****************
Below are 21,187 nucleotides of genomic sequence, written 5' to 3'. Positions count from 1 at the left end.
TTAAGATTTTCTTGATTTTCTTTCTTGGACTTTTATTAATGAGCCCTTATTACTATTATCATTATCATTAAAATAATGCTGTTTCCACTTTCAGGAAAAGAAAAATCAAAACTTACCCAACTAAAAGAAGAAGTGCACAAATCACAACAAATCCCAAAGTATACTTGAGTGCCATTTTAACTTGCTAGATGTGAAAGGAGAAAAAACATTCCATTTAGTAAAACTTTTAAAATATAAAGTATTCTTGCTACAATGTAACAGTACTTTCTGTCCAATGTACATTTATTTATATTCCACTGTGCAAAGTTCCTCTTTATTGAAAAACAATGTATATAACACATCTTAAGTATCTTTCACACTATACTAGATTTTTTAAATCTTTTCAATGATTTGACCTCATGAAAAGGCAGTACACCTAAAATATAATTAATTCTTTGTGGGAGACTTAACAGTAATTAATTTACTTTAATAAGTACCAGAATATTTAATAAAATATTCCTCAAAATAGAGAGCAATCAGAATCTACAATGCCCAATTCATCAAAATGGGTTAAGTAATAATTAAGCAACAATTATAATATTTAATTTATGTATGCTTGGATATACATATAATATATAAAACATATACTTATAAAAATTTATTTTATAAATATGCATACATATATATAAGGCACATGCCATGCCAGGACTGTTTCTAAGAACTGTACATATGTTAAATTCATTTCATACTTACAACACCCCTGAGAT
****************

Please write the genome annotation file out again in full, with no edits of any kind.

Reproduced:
Below are 21,187 nucleotides of genomic sequence, written 5' to 3'. Positions count from 1 at the left end.
TTAAGATTTTCTTGATTTTCTTTCTTGGACTTTTATTAATGAGCCCTTATTACTATTATCATTATCATTAAAATAATGCTGTTTCCACTTTCAGGAAAAGAAAAATCAAAACTTACCCAACTAAAAGAAGAAGTGCACAAATCACAACAAATCCCAAAGTATACTTGAGTGCCATTTTAACTTGCTAGATGTGAAAGGAGAAAAAACATTCCATTTAGTAAAACTTTTAAAATATAAAGTATTCTTGCTACAATGTAACAGTACTTTCTGTCCAATGTACATTTATTTATATTCCACTGTGCAAAGTTCCTCTTTATTGAAAAACAATGTATATAACACATCTTAAGTATCTTTCACACTATACTAGATTTTTTAAATCTTTTCAATGATTTGACCTCATGAAAAGGCAGTACACCTAAAATATAATTAATTCTTTGTGGGAGACTTAACAGTAATTAATTTACTTTAATAAGTACCAGAATATTTAATAAAATATTCCTCAAAATAGAGAGCAATCAGAATCTACAATGCCCAATTCATCAAAATGGGTTAAGTAATAATTAAGCAACAATTATAATATTTAATTTATGTATGCTTGGATATACATATAATATATAAAACATATACTTATAAAAATTTATTTTATAAATATGCATACATATATATAAGGCACATGCCATGCCAGGACTGTTTCTAAGAACTGTACATATGTTAAATTCATTTCATACTTACAACACCCCTGAGAT